Like many of you, we struggled on Monday morning to find the right words.
Our hearts are heavy with grief for those impacted by the events that unfolded in Las Vegas, marking the deadliest mass shooting in U.S. history. Our thoughts are with the victims and their families.
We were speechless over the many lives lost, and also because we have been here before.
We are heartbroken that we are here, again, grappling with a mass shooting.
We now live in a time where a mass shooting has unfortunately gone from an isolated incident to a horribly normal occurrence.
A shooter attacked the Route 91 Heritage Festival just after 10 p.m. Sunday.
The shooter, who once lived in Dallas-Fort Worth, opened fire on festivalgoers before being found dead by what police have said is a self-inflicted gunshot wound in a Mandalay Bay Resort and Casino hotel room.
More than 500 were injured, at least 59 dead at presstime for this page. It’s being called the worst mass shooting in U.S. history.
As we read articles, watch footage from the scene and look at the pictures of the massacre, a heavy, sinking feeling weighs on us. We are reminded that this massacre will most likely not be the last.
Innocent people died for some unknown and inexcusable motive. And the Las Vegas shooting will most likely be eclipsed by another massacre.
We hope we are wrong. But the last five years doesn’t leave us feeling we’ll be right.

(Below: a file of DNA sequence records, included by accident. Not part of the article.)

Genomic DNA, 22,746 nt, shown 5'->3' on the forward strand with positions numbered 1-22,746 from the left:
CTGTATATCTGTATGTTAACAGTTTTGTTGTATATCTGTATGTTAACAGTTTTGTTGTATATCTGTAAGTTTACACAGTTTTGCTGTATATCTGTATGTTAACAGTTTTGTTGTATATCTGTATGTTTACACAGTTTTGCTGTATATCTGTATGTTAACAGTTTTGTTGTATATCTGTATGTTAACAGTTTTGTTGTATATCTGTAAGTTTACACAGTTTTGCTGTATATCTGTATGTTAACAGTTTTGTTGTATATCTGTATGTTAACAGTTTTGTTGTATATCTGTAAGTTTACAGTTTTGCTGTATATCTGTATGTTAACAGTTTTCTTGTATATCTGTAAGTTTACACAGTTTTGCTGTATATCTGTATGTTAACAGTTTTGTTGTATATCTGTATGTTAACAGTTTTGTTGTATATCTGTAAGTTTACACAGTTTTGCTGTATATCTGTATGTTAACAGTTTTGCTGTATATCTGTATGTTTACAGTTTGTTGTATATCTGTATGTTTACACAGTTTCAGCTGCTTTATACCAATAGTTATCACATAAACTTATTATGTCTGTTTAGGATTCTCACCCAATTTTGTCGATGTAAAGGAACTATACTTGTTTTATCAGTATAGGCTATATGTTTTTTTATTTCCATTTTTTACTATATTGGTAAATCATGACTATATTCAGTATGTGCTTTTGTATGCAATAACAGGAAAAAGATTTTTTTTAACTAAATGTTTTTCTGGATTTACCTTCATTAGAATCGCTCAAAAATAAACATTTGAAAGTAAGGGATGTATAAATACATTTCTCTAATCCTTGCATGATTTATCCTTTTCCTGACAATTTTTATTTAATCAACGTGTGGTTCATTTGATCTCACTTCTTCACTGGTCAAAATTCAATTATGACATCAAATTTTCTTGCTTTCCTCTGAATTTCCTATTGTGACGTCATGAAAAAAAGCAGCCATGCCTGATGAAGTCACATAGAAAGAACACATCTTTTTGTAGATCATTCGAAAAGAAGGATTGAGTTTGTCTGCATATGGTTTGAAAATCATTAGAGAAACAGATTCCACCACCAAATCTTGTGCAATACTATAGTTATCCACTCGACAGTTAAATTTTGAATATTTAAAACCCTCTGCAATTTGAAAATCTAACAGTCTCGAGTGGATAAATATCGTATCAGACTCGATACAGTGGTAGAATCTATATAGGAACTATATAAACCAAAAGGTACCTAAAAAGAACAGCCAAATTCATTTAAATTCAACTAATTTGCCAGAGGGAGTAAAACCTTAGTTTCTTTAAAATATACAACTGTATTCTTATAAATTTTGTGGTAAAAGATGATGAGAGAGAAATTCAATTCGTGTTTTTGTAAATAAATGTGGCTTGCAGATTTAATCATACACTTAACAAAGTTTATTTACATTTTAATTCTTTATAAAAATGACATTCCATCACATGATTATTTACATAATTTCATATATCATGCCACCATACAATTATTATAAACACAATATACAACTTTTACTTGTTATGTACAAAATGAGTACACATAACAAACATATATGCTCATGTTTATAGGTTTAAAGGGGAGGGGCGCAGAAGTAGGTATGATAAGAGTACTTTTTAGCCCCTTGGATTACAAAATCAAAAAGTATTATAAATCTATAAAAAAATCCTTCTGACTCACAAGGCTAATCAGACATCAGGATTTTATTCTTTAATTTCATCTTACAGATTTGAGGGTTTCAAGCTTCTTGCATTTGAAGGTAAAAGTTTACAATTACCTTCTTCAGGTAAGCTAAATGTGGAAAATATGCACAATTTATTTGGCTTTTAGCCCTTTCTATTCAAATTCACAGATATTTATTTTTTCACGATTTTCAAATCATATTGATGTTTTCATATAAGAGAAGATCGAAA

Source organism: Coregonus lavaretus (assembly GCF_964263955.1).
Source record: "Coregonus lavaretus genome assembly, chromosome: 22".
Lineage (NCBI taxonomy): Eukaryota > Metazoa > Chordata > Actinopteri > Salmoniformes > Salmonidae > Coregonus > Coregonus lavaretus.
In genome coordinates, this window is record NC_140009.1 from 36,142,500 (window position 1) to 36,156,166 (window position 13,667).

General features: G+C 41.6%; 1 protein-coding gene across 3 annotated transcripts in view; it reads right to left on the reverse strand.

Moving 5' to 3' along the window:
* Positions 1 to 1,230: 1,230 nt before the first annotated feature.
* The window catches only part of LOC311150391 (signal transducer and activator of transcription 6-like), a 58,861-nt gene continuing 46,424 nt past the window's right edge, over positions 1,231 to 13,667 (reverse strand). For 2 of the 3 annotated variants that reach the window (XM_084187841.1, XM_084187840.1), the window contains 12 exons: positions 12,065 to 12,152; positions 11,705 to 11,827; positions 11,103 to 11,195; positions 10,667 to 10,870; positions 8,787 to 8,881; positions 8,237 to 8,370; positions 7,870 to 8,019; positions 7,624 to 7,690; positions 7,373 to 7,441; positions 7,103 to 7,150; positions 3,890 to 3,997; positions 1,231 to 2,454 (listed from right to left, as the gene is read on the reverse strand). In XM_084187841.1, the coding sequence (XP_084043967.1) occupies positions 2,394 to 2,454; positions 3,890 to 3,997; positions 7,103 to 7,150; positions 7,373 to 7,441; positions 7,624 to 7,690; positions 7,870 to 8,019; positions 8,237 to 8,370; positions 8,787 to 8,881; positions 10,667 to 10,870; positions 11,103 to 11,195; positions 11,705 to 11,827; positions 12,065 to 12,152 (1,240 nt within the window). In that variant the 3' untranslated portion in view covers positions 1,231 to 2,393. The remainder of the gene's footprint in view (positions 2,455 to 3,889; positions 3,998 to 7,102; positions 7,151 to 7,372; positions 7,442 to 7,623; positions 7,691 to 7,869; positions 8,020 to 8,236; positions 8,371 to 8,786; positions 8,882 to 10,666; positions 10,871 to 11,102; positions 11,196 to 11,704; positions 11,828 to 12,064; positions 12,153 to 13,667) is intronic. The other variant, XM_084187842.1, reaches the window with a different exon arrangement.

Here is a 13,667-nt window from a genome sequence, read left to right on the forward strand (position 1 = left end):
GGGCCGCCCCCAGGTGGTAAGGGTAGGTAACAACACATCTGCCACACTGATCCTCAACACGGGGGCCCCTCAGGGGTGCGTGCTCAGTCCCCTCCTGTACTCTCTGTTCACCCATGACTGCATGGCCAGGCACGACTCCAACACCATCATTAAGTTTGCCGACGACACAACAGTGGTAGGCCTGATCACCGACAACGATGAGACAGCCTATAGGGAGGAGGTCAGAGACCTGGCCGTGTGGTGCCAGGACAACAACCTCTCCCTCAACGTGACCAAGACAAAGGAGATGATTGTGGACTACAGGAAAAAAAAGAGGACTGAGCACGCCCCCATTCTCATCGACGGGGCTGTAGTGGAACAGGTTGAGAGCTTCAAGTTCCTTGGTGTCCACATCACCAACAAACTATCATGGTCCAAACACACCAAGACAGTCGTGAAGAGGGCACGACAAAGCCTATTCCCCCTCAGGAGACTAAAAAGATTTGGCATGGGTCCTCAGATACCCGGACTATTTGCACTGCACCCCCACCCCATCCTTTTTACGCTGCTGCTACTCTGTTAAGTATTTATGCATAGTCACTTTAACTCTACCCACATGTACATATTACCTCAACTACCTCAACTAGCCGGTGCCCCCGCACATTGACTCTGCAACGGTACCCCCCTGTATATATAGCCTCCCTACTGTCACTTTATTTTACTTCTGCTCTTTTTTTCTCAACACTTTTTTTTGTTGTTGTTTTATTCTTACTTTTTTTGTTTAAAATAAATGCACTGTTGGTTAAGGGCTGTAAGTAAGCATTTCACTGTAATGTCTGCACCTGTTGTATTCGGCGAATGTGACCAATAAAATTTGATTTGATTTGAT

We can’t dismiss this massacre as if it is the first. But we also can’t treat it as if it’s any less than a horrific, heartbreaking attack that should never be repeated.
Later Monday the conversation transitioned from “thoughts and prayers” to gun control and/or mental health — two easy and frankly knee-jerk reactionary topics.
We have time for these conversations. Now is not the time to make political points.
Now is the time to donate blood, to send thoughts and prayers to the festivalgoers and friends and family. To help where we can.
Let’s work on the immediate need. The long-term discussion is important. And it will come.
This violence can’t keep happening.
We must stop believing this will be the last time, the last wayward shooter, the last massacre.
We can’t just let these attacks spark these conversations and then let them fizzle out because time passes without a mass shooting.
Better protection at major public events — reducing mass gun violence — needs to be a constant conversation in both political and social spheres.
But first, we must mourn the tremendous loss experienced by hundreds, if not thousands, of victims’ families.